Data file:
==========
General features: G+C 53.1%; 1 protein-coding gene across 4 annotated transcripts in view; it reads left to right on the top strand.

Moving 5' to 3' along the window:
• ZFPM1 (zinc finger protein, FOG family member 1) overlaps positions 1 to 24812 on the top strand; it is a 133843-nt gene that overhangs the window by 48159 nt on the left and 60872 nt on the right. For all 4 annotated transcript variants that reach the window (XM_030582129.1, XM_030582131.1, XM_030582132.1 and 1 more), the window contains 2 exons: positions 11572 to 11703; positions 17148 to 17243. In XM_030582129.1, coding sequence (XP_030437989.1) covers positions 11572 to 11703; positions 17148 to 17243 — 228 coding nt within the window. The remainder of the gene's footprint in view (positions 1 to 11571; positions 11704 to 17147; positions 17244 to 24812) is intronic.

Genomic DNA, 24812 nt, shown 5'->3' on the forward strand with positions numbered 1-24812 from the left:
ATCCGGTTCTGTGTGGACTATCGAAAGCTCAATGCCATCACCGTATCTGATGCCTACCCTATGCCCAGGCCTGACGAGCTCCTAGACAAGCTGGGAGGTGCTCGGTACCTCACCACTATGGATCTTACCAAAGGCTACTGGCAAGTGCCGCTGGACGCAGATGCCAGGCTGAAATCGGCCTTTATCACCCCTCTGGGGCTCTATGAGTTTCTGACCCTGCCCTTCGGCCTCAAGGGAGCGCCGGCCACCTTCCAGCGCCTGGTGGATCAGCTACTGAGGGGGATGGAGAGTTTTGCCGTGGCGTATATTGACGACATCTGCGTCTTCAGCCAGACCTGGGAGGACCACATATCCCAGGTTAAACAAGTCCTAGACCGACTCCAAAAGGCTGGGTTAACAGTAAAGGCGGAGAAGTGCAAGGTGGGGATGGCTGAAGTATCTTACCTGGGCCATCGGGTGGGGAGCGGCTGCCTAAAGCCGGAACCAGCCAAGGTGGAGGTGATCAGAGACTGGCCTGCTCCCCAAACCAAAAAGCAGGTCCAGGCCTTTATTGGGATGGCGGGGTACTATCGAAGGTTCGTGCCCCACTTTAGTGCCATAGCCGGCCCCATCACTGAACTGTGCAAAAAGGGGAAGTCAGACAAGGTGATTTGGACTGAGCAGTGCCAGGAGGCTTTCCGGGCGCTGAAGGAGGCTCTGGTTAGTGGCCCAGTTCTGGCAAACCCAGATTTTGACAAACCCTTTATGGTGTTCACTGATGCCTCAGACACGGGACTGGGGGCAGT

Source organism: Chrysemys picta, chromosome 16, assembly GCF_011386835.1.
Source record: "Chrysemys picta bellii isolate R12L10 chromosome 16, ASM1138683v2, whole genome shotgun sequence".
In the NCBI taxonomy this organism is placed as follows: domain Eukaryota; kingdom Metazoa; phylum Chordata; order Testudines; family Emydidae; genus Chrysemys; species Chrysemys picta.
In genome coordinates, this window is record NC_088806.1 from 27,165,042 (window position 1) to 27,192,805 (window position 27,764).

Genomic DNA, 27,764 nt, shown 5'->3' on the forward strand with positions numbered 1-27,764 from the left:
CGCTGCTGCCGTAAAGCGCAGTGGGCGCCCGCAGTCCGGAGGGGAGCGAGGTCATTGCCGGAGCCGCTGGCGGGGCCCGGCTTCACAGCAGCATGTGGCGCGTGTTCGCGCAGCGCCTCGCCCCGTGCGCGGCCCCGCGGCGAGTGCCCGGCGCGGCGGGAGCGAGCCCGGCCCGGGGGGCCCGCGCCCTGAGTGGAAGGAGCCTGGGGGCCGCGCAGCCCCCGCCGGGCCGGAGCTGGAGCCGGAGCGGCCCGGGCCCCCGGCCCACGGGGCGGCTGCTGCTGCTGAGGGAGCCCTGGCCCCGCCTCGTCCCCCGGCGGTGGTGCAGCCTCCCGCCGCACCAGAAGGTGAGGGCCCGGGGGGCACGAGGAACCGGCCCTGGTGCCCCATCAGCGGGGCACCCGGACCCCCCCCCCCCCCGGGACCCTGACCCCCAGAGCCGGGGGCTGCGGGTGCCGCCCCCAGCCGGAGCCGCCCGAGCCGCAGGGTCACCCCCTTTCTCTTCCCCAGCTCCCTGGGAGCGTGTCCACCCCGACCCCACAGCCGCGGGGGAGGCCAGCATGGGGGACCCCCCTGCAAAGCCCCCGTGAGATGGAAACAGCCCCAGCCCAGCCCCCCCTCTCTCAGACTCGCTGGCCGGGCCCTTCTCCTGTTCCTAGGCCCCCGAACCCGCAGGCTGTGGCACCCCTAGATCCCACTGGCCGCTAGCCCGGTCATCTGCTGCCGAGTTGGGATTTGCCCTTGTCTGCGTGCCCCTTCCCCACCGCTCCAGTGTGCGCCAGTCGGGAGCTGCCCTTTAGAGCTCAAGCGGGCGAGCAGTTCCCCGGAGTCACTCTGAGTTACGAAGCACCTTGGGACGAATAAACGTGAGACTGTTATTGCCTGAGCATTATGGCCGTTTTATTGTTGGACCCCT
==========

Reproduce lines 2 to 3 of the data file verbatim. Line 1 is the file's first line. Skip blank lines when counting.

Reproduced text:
Moving 5' to 3' along the window:
• ZFPM1 (zinc finger protein, FOG family member 1) overlaps positions 1 to 24812 on the top strand; it is a 133843-nt gene that overhangs the window by 48159 nt on the left and 60872 nt on the right. For all 4 annotated transcript variants that reach the window (XM_030582129.1, XM_030582131.1, XM_030582132.1 and 1 more), the window contains 2 exons: positions 11572 to 11703; positions 17148 to 17243. In XM_030582129.1, coding sequence (XP_030437989.1) covers positions 11572 to 11703; positions 17148 to 17243 — 228 coding nt within the window. The remainder of the gene's footprint in view (positions 1 to 11571; positions 11704 to 17147; positions 17244 to 24812) is intronic.